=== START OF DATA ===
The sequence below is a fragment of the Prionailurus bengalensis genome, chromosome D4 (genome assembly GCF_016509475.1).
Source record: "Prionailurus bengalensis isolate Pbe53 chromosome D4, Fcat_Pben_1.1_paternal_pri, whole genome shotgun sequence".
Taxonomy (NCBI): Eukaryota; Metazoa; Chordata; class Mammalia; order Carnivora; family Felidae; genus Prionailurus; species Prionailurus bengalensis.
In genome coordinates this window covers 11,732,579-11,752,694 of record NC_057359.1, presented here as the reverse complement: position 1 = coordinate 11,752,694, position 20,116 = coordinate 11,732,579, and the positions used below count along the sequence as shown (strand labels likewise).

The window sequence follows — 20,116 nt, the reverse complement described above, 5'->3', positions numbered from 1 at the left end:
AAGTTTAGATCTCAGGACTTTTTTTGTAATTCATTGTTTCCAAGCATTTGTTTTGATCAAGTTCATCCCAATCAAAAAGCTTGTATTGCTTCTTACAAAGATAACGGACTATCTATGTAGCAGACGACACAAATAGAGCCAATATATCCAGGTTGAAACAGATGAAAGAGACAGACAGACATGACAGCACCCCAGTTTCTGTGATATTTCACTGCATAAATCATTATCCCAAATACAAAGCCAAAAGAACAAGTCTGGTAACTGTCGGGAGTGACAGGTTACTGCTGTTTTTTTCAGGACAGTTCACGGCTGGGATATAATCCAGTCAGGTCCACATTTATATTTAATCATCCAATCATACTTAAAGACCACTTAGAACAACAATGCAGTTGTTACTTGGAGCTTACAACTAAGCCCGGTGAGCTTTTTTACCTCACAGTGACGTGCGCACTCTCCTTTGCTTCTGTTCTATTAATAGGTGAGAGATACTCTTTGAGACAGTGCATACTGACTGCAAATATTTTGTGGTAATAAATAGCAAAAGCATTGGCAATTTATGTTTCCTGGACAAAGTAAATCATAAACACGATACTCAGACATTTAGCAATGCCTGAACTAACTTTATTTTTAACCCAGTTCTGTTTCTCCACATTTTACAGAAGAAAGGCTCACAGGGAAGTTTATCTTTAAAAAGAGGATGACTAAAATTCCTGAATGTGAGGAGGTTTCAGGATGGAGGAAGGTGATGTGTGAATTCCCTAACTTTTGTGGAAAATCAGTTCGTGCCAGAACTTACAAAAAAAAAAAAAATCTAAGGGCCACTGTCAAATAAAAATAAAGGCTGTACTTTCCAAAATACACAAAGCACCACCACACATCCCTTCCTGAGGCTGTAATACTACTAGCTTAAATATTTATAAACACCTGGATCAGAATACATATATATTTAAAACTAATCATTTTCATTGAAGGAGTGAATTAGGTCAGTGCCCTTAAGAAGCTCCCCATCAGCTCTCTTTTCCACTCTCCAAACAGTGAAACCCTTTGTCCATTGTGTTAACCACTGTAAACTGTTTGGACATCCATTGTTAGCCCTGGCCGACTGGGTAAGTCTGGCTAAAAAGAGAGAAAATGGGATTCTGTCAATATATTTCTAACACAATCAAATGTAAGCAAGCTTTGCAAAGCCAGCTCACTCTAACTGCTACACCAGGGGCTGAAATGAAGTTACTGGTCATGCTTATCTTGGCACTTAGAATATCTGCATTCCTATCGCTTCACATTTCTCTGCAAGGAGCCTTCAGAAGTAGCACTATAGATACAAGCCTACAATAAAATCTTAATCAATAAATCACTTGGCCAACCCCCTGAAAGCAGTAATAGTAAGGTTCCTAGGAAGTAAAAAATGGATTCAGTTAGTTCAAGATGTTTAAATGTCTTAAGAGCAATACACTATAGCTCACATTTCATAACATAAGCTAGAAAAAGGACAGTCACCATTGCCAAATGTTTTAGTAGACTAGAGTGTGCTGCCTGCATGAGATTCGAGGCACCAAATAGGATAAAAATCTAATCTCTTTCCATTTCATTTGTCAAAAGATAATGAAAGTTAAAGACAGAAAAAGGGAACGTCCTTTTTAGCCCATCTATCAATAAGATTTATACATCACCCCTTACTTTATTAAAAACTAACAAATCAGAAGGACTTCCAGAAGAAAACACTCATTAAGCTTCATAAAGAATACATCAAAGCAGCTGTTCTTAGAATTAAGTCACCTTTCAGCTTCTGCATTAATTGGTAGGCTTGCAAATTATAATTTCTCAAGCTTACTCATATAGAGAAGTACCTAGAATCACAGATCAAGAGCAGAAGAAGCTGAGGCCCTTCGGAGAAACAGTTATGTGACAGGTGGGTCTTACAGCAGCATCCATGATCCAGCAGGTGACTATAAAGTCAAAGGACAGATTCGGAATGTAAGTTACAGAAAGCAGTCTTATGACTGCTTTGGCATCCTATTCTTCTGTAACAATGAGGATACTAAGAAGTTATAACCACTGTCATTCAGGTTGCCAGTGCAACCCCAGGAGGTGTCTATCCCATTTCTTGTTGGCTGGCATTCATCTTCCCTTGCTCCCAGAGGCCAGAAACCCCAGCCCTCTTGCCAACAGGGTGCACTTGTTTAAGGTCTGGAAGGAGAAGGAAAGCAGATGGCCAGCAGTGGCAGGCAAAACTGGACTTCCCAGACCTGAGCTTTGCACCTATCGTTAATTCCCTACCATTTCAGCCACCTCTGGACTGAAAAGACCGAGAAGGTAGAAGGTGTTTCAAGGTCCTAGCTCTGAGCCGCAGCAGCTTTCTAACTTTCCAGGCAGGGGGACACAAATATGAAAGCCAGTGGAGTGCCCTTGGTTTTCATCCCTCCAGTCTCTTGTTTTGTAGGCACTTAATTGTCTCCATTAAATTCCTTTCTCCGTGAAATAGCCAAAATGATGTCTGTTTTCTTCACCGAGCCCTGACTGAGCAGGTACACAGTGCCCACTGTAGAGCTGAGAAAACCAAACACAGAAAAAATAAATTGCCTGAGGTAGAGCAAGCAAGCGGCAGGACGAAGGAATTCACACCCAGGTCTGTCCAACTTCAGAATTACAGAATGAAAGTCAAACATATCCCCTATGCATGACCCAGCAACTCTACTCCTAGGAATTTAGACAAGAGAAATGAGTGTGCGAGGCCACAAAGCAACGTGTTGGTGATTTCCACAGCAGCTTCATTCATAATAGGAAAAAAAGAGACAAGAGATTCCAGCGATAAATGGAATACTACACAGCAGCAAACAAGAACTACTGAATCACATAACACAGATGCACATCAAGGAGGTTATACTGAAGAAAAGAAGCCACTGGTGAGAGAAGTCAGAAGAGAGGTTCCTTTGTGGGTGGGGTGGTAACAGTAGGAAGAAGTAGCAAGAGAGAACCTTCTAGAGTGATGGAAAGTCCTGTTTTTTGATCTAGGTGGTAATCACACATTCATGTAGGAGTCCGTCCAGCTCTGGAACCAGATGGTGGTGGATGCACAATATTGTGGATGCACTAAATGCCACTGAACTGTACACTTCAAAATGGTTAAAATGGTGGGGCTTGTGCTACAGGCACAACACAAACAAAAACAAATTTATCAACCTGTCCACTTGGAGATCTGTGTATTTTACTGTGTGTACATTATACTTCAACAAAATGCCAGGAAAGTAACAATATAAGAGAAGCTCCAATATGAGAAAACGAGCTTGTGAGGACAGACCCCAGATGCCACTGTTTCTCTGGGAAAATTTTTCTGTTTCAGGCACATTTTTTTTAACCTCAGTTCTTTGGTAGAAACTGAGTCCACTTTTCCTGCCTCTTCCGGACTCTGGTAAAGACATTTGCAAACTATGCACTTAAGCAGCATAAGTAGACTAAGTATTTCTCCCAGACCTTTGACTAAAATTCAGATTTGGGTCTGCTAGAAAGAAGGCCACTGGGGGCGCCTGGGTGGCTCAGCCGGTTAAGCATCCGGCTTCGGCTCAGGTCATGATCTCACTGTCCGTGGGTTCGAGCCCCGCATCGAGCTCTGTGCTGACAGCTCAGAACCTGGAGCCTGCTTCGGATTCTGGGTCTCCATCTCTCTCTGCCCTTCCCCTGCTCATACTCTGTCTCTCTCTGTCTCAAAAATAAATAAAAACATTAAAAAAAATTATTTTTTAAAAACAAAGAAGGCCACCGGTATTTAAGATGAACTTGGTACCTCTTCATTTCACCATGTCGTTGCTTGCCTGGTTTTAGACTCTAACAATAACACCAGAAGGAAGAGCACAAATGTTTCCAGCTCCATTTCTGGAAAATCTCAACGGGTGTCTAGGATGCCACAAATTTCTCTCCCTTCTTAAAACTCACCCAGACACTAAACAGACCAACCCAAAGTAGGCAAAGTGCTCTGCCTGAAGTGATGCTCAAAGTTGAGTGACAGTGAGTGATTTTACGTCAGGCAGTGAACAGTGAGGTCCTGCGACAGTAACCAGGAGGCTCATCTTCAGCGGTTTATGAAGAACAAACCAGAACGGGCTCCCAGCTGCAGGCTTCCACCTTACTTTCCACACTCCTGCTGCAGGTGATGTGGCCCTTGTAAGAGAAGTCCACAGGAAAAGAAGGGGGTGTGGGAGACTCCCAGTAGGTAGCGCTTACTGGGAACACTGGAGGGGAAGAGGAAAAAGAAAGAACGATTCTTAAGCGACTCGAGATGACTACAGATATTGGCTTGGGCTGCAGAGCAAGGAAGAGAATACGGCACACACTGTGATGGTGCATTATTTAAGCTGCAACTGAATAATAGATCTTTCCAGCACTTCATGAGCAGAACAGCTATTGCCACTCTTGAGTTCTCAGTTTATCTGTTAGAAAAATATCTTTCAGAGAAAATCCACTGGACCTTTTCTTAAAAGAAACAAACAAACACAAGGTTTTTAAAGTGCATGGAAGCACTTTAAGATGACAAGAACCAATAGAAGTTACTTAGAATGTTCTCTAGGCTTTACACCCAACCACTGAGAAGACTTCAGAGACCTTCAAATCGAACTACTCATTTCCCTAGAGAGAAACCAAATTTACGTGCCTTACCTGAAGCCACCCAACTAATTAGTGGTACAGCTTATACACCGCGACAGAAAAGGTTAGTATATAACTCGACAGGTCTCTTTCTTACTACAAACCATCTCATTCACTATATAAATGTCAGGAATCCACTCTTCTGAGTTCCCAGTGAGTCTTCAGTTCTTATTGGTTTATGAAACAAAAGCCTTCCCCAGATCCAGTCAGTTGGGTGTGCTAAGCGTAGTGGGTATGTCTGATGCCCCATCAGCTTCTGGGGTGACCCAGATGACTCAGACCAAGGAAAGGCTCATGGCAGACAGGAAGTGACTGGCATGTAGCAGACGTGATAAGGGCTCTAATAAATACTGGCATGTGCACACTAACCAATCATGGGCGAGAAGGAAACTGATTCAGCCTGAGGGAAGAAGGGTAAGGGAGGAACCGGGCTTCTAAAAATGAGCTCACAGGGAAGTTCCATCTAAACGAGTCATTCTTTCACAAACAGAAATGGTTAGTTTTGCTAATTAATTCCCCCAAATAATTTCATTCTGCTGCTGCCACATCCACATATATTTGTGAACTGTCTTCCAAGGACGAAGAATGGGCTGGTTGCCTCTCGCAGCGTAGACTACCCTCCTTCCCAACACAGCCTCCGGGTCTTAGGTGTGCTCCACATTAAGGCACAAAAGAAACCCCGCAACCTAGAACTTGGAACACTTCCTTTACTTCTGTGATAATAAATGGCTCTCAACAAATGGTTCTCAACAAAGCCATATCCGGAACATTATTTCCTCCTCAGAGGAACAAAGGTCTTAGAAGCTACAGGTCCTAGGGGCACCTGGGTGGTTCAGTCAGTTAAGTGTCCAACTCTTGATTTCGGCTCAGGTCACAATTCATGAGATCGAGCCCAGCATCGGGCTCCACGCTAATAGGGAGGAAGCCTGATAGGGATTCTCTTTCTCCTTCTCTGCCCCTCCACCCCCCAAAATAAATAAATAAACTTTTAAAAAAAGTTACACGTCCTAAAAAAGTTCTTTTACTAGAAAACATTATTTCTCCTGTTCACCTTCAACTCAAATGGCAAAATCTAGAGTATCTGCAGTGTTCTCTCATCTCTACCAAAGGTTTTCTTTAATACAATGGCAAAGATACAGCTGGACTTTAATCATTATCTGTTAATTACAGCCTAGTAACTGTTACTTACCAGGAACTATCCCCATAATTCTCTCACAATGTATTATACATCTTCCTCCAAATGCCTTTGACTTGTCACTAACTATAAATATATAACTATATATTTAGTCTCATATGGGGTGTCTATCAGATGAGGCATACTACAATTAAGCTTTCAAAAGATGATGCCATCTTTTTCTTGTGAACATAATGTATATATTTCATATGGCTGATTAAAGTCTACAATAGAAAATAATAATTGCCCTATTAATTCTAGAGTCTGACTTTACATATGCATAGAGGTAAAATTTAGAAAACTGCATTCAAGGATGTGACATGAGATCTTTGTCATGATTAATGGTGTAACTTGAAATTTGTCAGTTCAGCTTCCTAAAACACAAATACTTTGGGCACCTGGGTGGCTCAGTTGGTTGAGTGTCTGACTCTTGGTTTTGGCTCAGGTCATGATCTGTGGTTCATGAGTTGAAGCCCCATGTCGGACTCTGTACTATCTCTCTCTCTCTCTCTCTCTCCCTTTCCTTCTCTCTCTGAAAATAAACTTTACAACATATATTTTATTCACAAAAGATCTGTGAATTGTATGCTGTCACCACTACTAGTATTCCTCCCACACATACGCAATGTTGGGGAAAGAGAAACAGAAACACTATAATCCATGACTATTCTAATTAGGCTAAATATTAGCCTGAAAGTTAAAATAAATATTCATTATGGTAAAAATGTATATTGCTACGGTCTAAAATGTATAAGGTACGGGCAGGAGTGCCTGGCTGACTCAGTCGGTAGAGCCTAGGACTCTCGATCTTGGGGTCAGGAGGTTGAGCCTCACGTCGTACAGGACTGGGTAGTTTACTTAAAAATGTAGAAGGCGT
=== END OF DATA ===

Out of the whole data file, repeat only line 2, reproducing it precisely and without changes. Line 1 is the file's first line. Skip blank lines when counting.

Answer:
Source record: "Prionailurus bengalensis isolate Pbe53 chromosome D4, Fcat_Pben_1.1_paternal_pri, whole genome shotgun sequence".